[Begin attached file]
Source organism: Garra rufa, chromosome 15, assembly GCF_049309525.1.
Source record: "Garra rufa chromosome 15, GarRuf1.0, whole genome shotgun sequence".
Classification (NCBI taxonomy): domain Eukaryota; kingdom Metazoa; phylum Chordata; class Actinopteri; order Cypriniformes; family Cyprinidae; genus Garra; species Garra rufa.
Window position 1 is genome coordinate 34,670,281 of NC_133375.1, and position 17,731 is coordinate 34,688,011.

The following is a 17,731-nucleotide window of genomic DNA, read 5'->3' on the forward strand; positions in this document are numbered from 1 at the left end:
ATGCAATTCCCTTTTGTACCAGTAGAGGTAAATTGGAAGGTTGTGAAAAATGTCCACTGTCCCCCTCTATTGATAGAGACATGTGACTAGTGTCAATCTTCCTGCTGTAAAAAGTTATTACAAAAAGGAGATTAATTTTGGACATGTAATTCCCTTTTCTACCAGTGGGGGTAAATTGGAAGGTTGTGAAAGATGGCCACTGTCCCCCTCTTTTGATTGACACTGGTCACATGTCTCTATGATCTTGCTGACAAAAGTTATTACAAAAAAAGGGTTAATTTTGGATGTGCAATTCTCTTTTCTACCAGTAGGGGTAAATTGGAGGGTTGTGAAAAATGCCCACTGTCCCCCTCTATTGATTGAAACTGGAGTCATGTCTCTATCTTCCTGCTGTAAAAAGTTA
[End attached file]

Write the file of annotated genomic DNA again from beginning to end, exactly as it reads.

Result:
Source organism: Garra rufa, chromosome 15, assembly GCF_049309525.1.
Source record: "Garra rufa chromosome 15, GarRuf1.0, whole genome shotgun sequence".
Classification (NCBI taxonomy): domain Eukaryota; kingdom Metazoa; phylum Chordata; class Actinopteri; order Cypriniformes; family Cyprinidae; genus Garra; species Garra rufa.
Window position 1 is genome coordinate 34,670,281 of NC_133375.1, and position 17,731 is coordinate 34,688,011.

The following is a 17,731-nucleotide window of genomic DNA, read 5'->3' on the forward strand; positions in this document are numbered from 1 at the left end:
ATGCAATTCCCTTTTGTACCAGTAGAGGTAAATTGGAAGGTTGTGAAAAATGTCCACTGTCCCCCTCTATTGATAGAGACATGTGACTAGTGTCAATCTTCCTGCTGTAAAAAGTTATTACAAAAAGGAGATTAATTTTGGACATGTAATTCCCTTTTCTACCAGTGGGGGTAAATTGGAAGGTTGTGAAAGATGGCCACTGTCCCCCTCTTTTGATTGACACTGGTCACATGTCTCTATGATCTTGCTGACAAAAGTTATTACAAAAAAAGGGTTAATTTTGGATGTGCAATTCTCTTTTCTACCAGTAGGGGTAAATTGGAGGGTTGTGAAAAATGCCCACTGTCCCCCTCTATTGATTGAAACTGGAGTCATGTCTCTATCTTCCTGCTGTAAAAAGTTA